Hiding behind high walls, shocking reality of India’s caste system

Coimbatore wall collapse, Mettupalayam, caste wall
17 people were crushed to death by a 20-foot-tall, 80-foot-long and 2-foot-wide stone wall that fell down on their houses around 4.40 am on December 2 following incessant rains | All photographs by Prabhakar Tamilarasu

Early on November 29, seven-year-old Akshaya slid her hand into her mother’s and walked as fast as her little legs could carry her. Akshaya was worried she would be late for school that’s barely 100 metres away from her home at Nadur village in Tamil Nadu’s Coimbatore district.

Akshaya was considered one of the smartest kids in her class, and this wasn’t something she took lightly. It was her Tamil handwriting — neat and clean lines — on the blackboard that made her a favourite among her teachers.

But little did her teachers know that it would be Akshaya’s last day in school. The seven-year-old and her mother Nathiya were among the 17 people crushed to death by a 20-foot-tall, 80-foot-long and 2-foot-wide stone wall that fell down on their houses around 4.40 am on December 2 following incessant rains.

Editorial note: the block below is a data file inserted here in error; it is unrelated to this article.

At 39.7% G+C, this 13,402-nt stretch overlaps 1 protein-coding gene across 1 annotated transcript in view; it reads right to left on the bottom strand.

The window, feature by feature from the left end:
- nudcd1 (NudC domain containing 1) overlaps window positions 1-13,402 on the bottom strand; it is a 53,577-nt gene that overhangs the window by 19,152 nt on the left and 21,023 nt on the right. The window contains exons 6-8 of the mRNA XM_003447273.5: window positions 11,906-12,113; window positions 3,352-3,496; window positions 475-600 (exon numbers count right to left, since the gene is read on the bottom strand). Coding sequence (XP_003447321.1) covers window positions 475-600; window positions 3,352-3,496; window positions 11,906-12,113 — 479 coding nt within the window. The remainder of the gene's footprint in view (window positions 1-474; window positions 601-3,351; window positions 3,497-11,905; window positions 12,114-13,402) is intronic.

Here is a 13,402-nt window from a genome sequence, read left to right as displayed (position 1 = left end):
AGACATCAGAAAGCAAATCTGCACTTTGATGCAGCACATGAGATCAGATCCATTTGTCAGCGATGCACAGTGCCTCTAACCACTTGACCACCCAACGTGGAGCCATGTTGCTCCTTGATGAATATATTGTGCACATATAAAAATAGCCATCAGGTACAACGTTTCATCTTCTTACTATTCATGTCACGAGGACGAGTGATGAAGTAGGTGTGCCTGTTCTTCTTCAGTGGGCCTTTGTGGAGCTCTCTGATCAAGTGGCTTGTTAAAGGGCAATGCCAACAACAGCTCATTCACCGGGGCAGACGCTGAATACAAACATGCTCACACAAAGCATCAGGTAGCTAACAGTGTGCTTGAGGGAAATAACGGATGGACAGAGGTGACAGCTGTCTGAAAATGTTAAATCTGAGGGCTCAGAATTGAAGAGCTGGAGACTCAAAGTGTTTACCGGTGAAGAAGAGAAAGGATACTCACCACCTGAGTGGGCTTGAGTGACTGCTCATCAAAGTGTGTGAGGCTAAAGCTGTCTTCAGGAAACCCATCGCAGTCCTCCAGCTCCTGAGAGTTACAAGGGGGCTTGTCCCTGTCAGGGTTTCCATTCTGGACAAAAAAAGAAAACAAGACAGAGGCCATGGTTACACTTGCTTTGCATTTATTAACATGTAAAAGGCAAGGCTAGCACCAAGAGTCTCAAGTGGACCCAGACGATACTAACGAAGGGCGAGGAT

The formidable wall — now being called the ‘untouchability wall’ by news media — was reportedly constructed by a businessman, Sivasubramanian, a caste Hindu, on his two-acre property to isolate the Dalit settlement of Arunthathiyar community in Arunthathiyar (AT) Colony.

“A loud thud woke us up. We came out of our houses only to see a pile of debris — the wall had fallen on the tile-roofed houses, crushing everyone and everything underneath. We did not even hear people screaming for help as everyone was sleeping. The wall was as tall as the coconut trees in their house,” says P Kanmani, a nearby resident.

Also read | Mettupalayam wall collapse: Activists allege caste angle

Another resident, K Pavithra, who has been residing in the locality for over 40 years, claims that earlier when AT Colony people approached Sivasubramaniam to reduce the height of the wall — that was raised from 6 feet to 20 feet — he let his dogs loose on them.